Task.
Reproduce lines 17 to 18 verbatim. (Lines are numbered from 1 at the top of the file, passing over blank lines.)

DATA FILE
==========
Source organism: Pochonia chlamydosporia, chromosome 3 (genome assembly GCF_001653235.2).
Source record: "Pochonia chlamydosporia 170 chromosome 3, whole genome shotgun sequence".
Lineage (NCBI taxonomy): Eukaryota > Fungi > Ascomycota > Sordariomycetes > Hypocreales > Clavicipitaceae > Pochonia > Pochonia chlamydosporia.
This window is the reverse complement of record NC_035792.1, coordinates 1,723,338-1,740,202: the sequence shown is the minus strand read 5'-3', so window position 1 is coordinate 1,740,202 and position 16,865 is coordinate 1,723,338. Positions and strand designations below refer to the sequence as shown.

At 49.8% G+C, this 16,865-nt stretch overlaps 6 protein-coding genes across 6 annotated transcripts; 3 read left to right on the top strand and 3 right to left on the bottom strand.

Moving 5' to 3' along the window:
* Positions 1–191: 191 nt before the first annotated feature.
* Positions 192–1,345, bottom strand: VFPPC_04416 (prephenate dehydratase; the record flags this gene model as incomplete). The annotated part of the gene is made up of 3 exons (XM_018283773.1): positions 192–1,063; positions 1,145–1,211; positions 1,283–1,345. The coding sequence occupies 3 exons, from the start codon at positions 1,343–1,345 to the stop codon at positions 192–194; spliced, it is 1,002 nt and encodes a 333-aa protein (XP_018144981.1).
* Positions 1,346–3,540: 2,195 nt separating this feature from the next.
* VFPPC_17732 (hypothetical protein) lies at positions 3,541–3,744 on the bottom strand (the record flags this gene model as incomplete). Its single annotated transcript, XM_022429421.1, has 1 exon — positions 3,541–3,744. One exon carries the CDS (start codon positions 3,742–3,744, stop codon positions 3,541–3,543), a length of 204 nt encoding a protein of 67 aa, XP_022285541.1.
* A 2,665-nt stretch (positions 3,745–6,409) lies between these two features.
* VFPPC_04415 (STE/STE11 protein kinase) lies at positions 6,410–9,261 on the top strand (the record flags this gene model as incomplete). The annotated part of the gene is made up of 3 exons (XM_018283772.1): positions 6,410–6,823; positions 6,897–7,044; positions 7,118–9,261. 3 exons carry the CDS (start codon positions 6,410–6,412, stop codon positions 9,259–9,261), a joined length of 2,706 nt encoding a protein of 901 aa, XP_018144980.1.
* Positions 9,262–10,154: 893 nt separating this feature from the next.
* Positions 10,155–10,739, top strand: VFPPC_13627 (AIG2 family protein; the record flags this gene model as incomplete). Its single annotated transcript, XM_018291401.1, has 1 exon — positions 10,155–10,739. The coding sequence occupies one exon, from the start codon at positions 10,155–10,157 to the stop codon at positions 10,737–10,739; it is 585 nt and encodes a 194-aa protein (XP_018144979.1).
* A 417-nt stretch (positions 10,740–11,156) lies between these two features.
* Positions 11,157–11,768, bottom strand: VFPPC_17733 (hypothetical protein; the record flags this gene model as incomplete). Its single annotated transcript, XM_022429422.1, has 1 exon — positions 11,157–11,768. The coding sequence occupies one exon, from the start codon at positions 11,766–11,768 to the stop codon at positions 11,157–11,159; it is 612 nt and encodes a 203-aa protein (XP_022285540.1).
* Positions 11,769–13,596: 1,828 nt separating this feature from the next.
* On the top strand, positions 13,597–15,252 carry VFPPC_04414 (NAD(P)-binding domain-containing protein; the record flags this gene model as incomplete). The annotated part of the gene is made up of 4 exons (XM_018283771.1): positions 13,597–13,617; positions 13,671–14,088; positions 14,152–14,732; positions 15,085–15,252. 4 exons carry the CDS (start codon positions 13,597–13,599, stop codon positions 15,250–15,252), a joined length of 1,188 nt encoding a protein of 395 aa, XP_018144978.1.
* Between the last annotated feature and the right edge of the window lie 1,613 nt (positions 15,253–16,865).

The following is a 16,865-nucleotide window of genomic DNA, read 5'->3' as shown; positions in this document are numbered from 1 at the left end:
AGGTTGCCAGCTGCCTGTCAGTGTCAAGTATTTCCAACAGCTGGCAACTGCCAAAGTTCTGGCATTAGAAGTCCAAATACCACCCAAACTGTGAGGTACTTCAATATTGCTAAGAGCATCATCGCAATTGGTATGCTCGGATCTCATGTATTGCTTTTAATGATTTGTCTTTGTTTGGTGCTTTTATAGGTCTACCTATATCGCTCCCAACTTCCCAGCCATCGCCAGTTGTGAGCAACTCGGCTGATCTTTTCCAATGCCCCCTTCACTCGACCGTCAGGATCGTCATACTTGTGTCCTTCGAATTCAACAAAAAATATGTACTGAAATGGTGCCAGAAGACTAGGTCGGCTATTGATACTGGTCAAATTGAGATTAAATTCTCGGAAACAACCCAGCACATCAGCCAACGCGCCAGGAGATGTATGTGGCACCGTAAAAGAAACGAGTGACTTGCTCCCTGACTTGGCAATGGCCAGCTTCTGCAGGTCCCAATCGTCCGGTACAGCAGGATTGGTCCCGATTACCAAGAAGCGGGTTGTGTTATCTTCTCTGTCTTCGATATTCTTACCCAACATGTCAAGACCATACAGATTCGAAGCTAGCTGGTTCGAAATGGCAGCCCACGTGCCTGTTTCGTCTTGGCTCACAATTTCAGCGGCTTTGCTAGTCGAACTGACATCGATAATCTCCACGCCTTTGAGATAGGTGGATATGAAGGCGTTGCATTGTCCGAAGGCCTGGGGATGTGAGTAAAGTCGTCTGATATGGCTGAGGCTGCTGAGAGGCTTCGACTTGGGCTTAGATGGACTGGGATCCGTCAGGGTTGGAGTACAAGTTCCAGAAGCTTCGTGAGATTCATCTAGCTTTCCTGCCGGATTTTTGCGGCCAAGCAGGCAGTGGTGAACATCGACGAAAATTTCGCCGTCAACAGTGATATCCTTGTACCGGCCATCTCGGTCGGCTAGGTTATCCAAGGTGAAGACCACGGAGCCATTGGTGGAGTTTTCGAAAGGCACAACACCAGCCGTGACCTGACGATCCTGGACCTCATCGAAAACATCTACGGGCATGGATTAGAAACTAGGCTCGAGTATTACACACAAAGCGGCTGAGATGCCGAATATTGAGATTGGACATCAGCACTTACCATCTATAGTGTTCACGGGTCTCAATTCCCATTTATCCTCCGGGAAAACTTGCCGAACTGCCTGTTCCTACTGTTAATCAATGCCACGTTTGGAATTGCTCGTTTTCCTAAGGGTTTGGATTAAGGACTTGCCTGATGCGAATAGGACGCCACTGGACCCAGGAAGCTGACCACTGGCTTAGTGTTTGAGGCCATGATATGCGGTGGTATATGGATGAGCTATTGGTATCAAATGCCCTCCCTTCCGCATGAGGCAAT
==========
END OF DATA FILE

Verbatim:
* Positions 11,769–13,596: 1,828 nt separating this feature from the next.
* On the top strand, positions 13,597–15,252 carry VFPPC_04414 (NAD(P)-binding domain-containing protein; the record flags this gene model as incomplete). The annotated part of the gene is made up of 4 exons (XM_018283771.1): positions 13,597–13,617; positions 13,671–14,088; positions 14,152–14,732; positions 15,085–15,252. 4 exons carry the CDS (start codon positions 13,597–13,599, stop codon positions 15,250–15,252), a joined length of 1,188 nt encoding a protein of 395 aa, XP_018144978.1.